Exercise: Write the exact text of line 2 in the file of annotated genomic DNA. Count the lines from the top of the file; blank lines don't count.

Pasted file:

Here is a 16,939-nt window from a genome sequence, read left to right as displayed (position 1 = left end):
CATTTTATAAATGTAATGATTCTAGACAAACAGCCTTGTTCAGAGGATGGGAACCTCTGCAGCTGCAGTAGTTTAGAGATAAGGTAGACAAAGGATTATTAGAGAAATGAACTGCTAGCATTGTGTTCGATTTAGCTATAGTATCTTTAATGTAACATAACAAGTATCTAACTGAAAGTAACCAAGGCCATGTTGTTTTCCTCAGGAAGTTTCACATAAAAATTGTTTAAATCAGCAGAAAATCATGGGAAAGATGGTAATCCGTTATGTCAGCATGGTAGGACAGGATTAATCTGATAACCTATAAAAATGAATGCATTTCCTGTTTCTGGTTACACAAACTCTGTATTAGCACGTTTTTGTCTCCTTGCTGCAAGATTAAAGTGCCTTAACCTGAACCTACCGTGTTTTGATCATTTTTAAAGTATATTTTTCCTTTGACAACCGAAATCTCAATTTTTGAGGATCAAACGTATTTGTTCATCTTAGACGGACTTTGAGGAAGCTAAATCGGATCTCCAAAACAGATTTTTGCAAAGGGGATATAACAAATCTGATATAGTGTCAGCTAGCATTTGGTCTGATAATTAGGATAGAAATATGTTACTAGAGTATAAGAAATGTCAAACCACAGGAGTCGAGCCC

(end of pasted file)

CATTTTATAAATGTAATGATTCTAGACAAACAGCCTTGTTCAGAGGATGGGAACCTCTGCAGCTGCAGTAGTTTAGAGATAAGGTAGACAAAGGATTATTAGAGAAATGAACTGCTAGCATTGTGTTCGATTTAGCTATAGTATCTTTAATGTAACATAACAAGTATCTAACTGAAAGTAACCAAGGCCATGTTGTTTTCCTCAGGAAGTTTCACATAAAAATTGTTTAAATCAGCAGAAAATCATGGGAAAGATGGTAATCCGTTATGTCAGCATGGTAGGACAGGATTAATCTGATAACCTATAAAAATGAATGCATTTCCTGTTTCTGGTTACACAAACTCTGTATTAGCACGTTTTTGTCTCCTTGCTGCAAGATTAAAGTGCCTTAACCTGAACCTACCGTGTTTTGATCATTTTTAAAGTATATTTTTCCTTTGACAACCGAAATCTCAATTTTTGAGGATCAAACGTATTTGTTCATCTTAGACGGACTTTGAGGAAGCTAAATCGGATCTCCAAAACAGATTTTTGCAAAGGGGATATAACAAATCTGATATAGTGTCAGCTAGCATTTGGTCTGATAATTAGGATAGAAATATGTTACTAGAGTATAAGAAATGTCAAACCACAGGAGTCGAGCCC